Saturday, 26 March 2011

Repo Man (1984)

Read enough of these blog entries and you'll find me make plenty of references to Alex Cox.  When I was kid, just getting into the more esoteric side of cinema, Cox made a good number of witty and illuminating introductions to screenings of cult films on BBC2 television in a strand called "Moviedrome".  Through him I learned not just about the films themselves but about the sometimes nefarious workings of the film industry, and about politics, literature and music.  Cox had, and probably still has, very strong views about films but it was refreshing to hear someone talk so animatedly and knowledgably about the kind of films I was interested in.  Up to that point, the only show on British TV that discussed films was bloody Barry Norman on the anodyne Film 88, or whatever the year happened to be.  Norman was one of those critics who loved 'quality' cinema and was usually pretty scathing about delirious films.


Unfortunately, Cox stopped doing Moviedrome sometime in the 1990s and was replaced by the vowel-mangling Mark Cousins who, while still preferable to Barry Norman, clearly saw himself as more of a film scholar than a fan like Cox.  The introductions were still worth watching but if you look them up on YouTube and compare Cousins to Cox, you'll find Cox is much better: more passionate, more irreverent and ultimately more insightful.  Cox, of course, was only moonlighting as a TV presenter because he was a director in his own right and his debut feature REPO MAN (1984) is, not surprisingly, another candidate for the title of Definitive Cult Movie: it's weird, it pays homage to plenty of other movies, it has a cast full of oddball characters, it has a witty script and a kind of anti-authoritarian sensibility which cocks a snook at conformity.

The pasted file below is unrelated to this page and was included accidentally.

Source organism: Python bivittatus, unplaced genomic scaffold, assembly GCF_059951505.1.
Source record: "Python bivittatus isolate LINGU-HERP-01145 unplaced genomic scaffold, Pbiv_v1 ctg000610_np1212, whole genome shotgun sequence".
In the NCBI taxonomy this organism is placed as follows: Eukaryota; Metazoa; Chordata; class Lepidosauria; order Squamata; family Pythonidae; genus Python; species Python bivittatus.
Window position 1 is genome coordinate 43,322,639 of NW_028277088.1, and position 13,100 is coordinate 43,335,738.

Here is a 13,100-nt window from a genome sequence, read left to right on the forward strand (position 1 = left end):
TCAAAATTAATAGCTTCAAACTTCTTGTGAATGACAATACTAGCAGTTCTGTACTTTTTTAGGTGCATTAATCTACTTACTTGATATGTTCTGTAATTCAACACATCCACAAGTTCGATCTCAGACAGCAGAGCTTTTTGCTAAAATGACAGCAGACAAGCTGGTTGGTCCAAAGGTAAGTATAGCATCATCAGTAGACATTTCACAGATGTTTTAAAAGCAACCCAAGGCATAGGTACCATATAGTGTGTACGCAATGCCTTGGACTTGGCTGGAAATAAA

Lost in the supermarket
Bud explains the Repo Code to Otto
What I like most about REPO MAN is its energy and verve: it's always on the move, there's always something interesting going on and it doesn't waste any time.  In those respects and also in its insouciance it reflects Cox's love of punk.  In fact you might go so far as to describe it as a punk movie - the music, characters and settings are all influenced by, if not actual depictions of, the punk scene of 1980s Los Angeles.  Cox went on to direct at least two more overtly punk movies: SID AND NANCY (1986) and STRAIGHT TO HELL (1987) although the punk sensibility is present in most of his work.

Punk robbery
Don't open the trunk!  Alex Cox's nod to Robert Aldrich's KISS ME DEADLY (1955)
While Cox's love for the punk scene and its US equivalent is plain enough, his contempt for other aspects of US life and culture is equally obvious.  The generic branded goods in the stores point to an almost blind consumerism and Otto's parents' zombie-like consumption of moronic TV is funny and dispiriting at the same time.  The government, in the form of hordes of Federal agents, is shown to be duplicitous, incompetent and utterly unconcerned about the welfare of its citizens.  It's a pretty scathing depiction of modern America and one which he made perhaps even more explicit in WALKER (1987), which effectively ended his Hollywood career.